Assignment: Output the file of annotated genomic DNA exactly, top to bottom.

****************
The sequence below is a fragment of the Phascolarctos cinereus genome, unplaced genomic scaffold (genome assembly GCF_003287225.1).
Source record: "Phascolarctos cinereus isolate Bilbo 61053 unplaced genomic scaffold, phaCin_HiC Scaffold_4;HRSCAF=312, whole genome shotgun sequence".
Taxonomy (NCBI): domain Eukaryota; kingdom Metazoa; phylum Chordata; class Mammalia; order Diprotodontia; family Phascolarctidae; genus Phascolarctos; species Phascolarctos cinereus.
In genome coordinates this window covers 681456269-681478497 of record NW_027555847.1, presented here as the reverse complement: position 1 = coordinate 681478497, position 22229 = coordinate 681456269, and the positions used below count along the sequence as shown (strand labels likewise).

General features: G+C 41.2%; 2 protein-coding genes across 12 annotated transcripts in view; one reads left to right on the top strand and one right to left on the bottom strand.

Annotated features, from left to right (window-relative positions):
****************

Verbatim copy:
The sequence below is a fragment of the Phascolarctos cinereus genome, unplaced genomic scaffold (genome assembly GCF_003287225.1).
Source record: "Phascolarctos cinereus isolate Bilbo 61053 unplaced genomic scaffold, phaCin_HiC Scaffold_4;HRSCAF=312, whole genome shotgun sequence".
Taxonomy (NCBI): domain Eukaryota; kingdom Metazoa; phylum Chordata; class Mammalia; order Diprotodontia; family Phascolarctidae; genus Phascolarctos; species Phascolarctos cinereus.
In genome coordinates this window covers 681456269-681478497 of record NW_027555847.1, presented here as the reverse complement: position 1 = coordinate 681478497, position 22229 = coordinate 681456269, and the positions used below count along the sequence as shown (strand labels likewise).

General features: G+C 41.2%; 2 protein-coding genes across 12 annotated transcripts in view; one reads left to right on the top strand and one right to left on the bottom strand.

Annotated features, from left to right (window-relative positions):